The more I reflect upon the importance of your expedition, the greater is my concern, lest it should sink under insuperable difficulties. I look upon the interest and salvation of our bleeding country in a great degree to depend upon your success. I know you feel its importance, as connected not only with your own honor and happiness, but the public welfare; so that you can want no incitements to press on, if it be possible. My anxiety suggests some doubts, which your better acquaintance with the country will enable you to remove. Would it not have been practicable to pass St. John’s, leaving force enough for a blockade; or, if you could not spare the men, passing it wholly, possessing yourselves of Montreal, and the surrounding country? Would not St. John’s have fallen of course, or what would have been the probable consequence? Believe me, dear General, I do not mean to imply the smallest doubt of the propriety of your operations, or of those of Mr. Montgomery, for whom I have a great respect. I too well know the absurdity of judging upon a military operation, when you are without the knowledge of its concomitant circumstances. I only mean it as a matter of curiosity, and to suggest to you my imperfect idea on the subject. I am, with the utmost truth and regard, dear Sir, your most obedient servant.1
[2 ]General Schuyler had written (September 26th) from Ticonderoga: “The vexation of spirit under which I labor, that a barbarous complication of disorders should prevent me from reaping those laurels for which I have unweariedly wrought since I was honored with this command; the anxiety I have suffered since my arrival here, lest the army should starve, occasioned by a scandalous want of subordination and inattention to my orders in some of the officers, that I left to command at the different posts; the vast variety of vexations and disagreeable incidents, that almost every hour arise in some department or other; not only retard my cure, but have put me considerably back for some days past. If Job had been a general in my situation, his memory had not been so famous for patience. But the glorious end we have in view, and which I have a confident hope will be attained, will atone for all.”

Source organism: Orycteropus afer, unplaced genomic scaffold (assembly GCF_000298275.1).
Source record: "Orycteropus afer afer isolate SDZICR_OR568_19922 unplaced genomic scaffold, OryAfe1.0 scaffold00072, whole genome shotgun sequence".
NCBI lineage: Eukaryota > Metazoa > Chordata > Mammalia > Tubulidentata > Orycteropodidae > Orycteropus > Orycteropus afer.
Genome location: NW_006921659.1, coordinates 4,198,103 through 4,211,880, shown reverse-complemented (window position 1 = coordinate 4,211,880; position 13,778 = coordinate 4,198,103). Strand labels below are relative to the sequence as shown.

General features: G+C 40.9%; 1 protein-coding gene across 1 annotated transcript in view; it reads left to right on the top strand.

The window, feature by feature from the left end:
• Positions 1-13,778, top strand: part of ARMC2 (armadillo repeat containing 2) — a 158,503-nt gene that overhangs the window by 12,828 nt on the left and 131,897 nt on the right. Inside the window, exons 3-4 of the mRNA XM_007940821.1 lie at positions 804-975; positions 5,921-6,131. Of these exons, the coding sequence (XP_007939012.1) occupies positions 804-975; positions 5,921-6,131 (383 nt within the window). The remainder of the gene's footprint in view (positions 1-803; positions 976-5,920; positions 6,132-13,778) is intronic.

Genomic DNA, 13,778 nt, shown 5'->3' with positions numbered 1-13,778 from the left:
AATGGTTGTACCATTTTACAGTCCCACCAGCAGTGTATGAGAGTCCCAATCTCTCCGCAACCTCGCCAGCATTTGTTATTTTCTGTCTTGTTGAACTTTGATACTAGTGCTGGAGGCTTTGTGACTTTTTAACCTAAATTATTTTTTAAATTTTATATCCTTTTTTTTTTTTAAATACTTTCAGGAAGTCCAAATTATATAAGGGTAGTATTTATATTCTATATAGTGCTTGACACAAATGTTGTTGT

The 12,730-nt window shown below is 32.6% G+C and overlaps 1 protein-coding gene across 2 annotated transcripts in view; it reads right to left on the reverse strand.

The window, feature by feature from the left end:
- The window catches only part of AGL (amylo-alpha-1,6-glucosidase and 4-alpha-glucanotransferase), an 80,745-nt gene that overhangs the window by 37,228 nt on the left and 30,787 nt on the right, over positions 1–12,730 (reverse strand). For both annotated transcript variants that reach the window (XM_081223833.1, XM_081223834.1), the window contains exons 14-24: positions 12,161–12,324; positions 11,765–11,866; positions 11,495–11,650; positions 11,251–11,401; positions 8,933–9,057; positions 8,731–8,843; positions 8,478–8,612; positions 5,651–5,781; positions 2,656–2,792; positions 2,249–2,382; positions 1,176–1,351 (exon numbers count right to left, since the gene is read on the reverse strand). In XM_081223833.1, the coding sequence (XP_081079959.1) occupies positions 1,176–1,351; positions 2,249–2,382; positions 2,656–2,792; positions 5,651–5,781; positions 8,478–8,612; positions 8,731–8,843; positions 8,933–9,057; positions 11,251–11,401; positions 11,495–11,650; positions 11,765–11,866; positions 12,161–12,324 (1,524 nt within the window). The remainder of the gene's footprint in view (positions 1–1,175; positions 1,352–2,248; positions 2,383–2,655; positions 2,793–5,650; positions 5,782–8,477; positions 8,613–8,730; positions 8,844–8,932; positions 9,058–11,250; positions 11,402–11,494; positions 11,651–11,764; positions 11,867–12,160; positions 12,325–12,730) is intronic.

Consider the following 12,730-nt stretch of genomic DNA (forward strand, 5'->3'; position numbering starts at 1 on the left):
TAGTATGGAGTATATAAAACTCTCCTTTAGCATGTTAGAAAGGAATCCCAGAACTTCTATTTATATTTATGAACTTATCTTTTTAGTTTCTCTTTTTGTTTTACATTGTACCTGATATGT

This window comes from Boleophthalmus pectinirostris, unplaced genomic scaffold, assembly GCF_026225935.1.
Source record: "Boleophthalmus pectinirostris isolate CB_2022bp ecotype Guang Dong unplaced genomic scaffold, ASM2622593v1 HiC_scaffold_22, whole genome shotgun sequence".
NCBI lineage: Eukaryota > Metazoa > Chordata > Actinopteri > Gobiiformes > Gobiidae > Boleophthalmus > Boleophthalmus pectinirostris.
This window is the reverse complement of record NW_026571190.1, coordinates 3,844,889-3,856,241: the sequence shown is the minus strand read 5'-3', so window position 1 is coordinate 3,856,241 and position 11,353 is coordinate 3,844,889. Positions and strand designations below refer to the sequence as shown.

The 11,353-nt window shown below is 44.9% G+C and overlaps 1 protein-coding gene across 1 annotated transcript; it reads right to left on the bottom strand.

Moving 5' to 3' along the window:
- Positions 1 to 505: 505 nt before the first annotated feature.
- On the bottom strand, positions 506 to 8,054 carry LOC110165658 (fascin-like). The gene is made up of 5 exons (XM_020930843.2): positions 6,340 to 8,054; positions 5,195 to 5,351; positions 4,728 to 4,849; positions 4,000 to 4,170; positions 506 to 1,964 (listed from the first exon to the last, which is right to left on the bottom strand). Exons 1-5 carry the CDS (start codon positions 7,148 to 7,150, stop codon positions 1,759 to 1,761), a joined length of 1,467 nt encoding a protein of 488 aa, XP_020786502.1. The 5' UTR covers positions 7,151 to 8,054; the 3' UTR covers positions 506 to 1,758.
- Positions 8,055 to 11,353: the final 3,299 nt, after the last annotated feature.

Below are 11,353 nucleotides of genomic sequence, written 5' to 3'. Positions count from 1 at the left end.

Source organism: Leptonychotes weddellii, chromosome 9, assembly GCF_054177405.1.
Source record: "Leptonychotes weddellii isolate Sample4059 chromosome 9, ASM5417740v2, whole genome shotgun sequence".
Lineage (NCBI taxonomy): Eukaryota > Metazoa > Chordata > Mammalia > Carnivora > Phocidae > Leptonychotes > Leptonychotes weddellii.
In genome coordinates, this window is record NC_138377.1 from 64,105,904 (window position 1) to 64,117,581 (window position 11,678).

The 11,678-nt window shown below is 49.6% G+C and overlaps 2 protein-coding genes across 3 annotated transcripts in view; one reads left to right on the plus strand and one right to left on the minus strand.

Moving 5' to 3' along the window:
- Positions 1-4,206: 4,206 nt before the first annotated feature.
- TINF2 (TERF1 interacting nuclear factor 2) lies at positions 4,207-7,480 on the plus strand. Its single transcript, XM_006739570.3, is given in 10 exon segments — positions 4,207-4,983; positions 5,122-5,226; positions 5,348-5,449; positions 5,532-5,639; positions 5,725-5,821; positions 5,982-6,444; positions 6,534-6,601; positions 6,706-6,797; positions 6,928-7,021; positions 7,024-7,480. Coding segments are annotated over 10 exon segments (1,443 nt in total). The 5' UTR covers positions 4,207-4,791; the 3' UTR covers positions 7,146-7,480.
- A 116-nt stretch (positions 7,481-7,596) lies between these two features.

[1 ]General Montgomery had likewise met with his full share of troubles. On the 13th of October, while investing the fort at St. John’s, he wrote to General Schuyler:—
[1 ]When a convention of the several townships of the New Hampshire grants met at Dorset, on July 26, 1775, to elect field and other officers, Ethan Allen expected to obtain the chief command, but to his great chagrin was defeated by Seth Warner, of Bennington, the vote in the convention being forty-one to five. Allen then joined General Schuyler, without holding a commission, and raising a company of Canadians, crossed the St. Lawrence with a small party below Montreal, where he was defeated and taken prisoner, after maintaining for some time, and with great courage, a very unequal conflict. He was put in irons and sent to Quebec, and thence to England where he arrived December 23d. After being a prisoner for nearly three years, transported from place to place, he was exchanged. He published, in 1779, a Narrative of the events of his capture and imprisonment.
[2 ]While Dr. Franklin was in camp, he paid over to a committee of the Massachusetts Assembly one hundred pounds sterling, which had been forwarded to him as a charitable donation from persons in England for the relief of those, who had been wounded in the battle of Lexington, and of the widows and children of those, who had been slain.—Journal of the Assembly, October 25th.
[1 ]“The continued accumulation of price and the scarcity which prevails through the camp, for the several articles of wood, hay, &c., oblige me to address your honourable Houses again upon this subject.